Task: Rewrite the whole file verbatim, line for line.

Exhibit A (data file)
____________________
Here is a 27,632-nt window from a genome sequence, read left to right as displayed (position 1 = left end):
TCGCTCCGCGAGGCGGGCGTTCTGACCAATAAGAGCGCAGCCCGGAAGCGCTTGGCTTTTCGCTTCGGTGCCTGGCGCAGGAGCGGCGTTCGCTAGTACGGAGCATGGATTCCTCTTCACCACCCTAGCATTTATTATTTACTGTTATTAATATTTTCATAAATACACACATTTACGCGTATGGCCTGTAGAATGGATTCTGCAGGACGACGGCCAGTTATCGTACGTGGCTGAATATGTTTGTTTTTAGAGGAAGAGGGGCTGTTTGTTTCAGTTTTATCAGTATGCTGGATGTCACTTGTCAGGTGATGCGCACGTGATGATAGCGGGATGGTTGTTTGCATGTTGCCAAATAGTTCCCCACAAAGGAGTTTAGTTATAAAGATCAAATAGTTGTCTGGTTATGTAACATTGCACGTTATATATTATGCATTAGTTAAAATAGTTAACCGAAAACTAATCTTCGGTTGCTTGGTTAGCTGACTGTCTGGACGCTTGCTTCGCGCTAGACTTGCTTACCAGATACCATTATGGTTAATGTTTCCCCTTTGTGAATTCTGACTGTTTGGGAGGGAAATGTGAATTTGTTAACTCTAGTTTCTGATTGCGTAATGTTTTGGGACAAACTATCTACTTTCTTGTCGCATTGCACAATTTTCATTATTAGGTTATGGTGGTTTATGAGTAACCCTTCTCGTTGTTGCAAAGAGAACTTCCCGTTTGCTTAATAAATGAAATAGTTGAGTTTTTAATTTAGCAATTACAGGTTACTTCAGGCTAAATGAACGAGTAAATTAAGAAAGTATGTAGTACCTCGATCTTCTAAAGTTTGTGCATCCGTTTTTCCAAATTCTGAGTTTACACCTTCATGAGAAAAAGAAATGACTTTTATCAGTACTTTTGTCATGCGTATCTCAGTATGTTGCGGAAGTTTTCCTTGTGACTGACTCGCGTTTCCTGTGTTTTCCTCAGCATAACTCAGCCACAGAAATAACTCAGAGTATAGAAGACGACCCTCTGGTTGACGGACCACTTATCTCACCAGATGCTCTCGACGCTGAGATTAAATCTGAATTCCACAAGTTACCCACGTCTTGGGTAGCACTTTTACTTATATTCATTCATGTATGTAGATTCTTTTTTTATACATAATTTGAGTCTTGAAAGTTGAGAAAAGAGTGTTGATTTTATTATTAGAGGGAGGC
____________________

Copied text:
Here is a 27,632-nt window from a genome sequence, read left to right as displayed (position 1 = left end):
TCGCTCCGCGAGGCGGGCGTTCTGACCAATAAGAGCGCAGCCCGGAAGCGCTTGGCTTTTCGCTTCGGTGCCTGGCGCAGGAGCGGCGTTCGCTAGTACGGAGCATGGATTCCTCTTCACCACCCTAGCATTTATTATTTACTGTTATTAATATTTTCATAAATACACACATTTACGCGTATGGCCTGTAGAATGGATTCTGCAGGACGACGGCCAGTTATCGTACGTGGCTGAATATGTTTGTTTTTAGAGGAAGAGGGGCTGTTTGTTTCAGTTTTATCAGTATGCTGGATGTCACTTGTCAGGTGATGCGCACGTGATGATAGCGGGATGGTTGTTTGCATGTTGCCAAATAGTTCCCCACAAAGGAGTTTAGTTATAAAGATCAAATAGTTGTCTGGTTATGTAACATTGCACGTTATATATTATGCATTAGTTAAAATAGTTAACCGAAAACTAATCTTCGGTTGCTTGGTTAGCTGACTGTCTGGACGCTTGCTTCGCGCTAGACTTGCTTACCAGATACCATTATGGTTAATGTTTCCCCTTTGTGAATTCTGACTGTTTGGGAGGGAAATGTGAATTTGTTAACTCTAGTTTCTGATTGCGTAATGTTTTGGGACAAACTATCTACTTTCTTGTCGCATTGCACAATTTTCATTATTAGGTTATGGTGGTTTATGAGTAACCCTTCTCGTTGTTGCAAAGAGAACTTCCCGTTTGCTTAATAAATGAAATAGTTGAGTTTTTAATTTAGCAATTACAGGTTACTTCAGGCTAAATGAACGAGTAAATTAAGAAAGTATGTAGTACCTCGATCTTCTAAAGTTTGTGCATCCGTTTTTCCAAATTCTGAGTTTACACCTTCATGAGAAAAAGAAATGACTTTTATCAGTACTTTTGTCATGCGTATCTCAGTATGTTGCGGAAGTTTTCCTTGTGACTGACTCGCGTTTCCTGTGTTTTCCTCAGCATAACTCAGCCACAGAAATAACTCAGAGTATAGAAGACGACCCTCTGGTTGACGGACCACTTATCTCACCAGATGCTCTCGACGCTGAGATTAAATCTGAATTCCACAAGTTACCCACGTCTTGGGTAGCACTTTTACTTATATTCATTCATGTATGTAGATTCTTTTTTTATACATAATTTGAGTCTTGAAAGTTGAGAAAAGAGTGTTGATTTTATTATTAGAGGGAGGC